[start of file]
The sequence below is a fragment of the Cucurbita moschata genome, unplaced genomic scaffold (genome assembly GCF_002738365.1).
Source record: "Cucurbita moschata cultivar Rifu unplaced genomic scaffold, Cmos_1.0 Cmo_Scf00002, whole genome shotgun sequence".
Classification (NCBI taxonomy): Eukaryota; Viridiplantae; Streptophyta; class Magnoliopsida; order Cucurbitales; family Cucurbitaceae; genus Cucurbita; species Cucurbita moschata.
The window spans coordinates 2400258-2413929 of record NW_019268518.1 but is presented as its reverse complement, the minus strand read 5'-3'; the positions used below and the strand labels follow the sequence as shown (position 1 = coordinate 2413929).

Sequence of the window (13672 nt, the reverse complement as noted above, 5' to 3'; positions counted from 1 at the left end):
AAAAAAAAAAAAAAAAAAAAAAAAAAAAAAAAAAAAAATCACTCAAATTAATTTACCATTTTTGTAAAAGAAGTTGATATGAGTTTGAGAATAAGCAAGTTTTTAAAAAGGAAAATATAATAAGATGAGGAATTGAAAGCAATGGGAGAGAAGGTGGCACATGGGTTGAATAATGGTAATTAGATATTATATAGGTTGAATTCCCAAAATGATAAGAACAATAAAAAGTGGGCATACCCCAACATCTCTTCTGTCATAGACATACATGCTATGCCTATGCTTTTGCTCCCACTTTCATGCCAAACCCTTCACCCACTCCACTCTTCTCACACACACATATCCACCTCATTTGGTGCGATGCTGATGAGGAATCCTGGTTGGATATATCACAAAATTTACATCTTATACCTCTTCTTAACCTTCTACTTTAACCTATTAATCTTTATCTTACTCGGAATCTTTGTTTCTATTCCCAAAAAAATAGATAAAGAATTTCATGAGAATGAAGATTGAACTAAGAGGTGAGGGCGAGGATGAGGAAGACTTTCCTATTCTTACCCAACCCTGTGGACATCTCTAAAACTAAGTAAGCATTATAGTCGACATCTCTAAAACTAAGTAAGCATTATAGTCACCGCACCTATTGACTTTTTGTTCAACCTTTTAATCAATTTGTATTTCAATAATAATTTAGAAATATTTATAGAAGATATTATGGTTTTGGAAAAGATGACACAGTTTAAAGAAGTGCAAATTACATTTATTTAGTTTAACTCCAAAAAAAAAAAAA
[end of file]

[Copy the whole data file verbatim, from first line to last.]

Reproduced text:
The sequence below is a fragment of the Cucurbita moschata genome, unplaced genomic scaffold (genome assembly GCF_002738365.1).
Source record: "Cucurbita moschata cultivar Rifu unplaced genomic scaffold, Cmos_1.0 Cmo_Scf00002, whole genome shotgun sequence".
Classification (NCBI taxonomy): Eukaryota; Viridiplantae; Streptophyta; class Magnoliopsida; order Cucurbitales; family Cucurbitaceae; genus Cucurbita; species Cucurbita moschata.
The window spans coordinates 2400258-2413929 of record NW_019268518.1 but is presented as its reverse complement, the minus strand read 5'-3'; the positions used below and the strand labels follow the sequence as shown (position 1 = coordinate 2413929).

Sequence of the window (13672 nt, the reverse complement as noted above, 5' to 3'; positions counted from 1 at the left end):
AAAAAAAAAAAAAAAAAAAAAAAAAAAAAAAAAAAAAATCACTCAAATTAATTTACCATTTTTGTAAAAGAAGTTGATATGAGTTTGAGAATAAGCAAGTTTTTAAAAAGGAAAATATAATAAGATGAGGAATTGAAAGCAATGGGAGAGAAGGTGGCACATGGGTTGAATAATGGTAATTAGATATTATATAGGTTGAATTCCCAAAATGATAAGAACAATAAAAAGTGGGCATACCCCAACATCTCTTCTGTCATAGACATACATGCTATGCCTATGCTTTTGCTCCCACTTTCATGCCAAACCCTTCACCCACTCCACTCTTCTCACACACACATATCCACCTCATTTGGTGCGATGCTGATGAGGAATCCTGGTTGGATATATCACAAAATTTACATCTTATACCTCTTCTTAACCTTCTACTTTAACCTATTAATCTTTATCTTACTCGGAATCTTTGTTTCTATTCCCAAAAAAATAGATAAAGAATTTCATGAGAATGAAGATTGAACTAAGAGGTGAGGGCGAGGATGAGGAAGACTTTCCTATTCTTACCCAACCCTGTGGACATCTCTAAAACTAAGTAAGCATTATAGTCGACATCTCTAAAACTAAGTAAGCATTATAGTCACCGCACCTATTGACTTTTTGTTCAACCTTTTAATCAATTTGTATTTCAATAATAATTTAGAAATATTTATAGAAGATATTATGGTTTTGGAAAAGATGACACAGTTTAAAGAAGTGCAAATTACATTTATTTAGTTTAACTCCAAAAAAAAAAAAA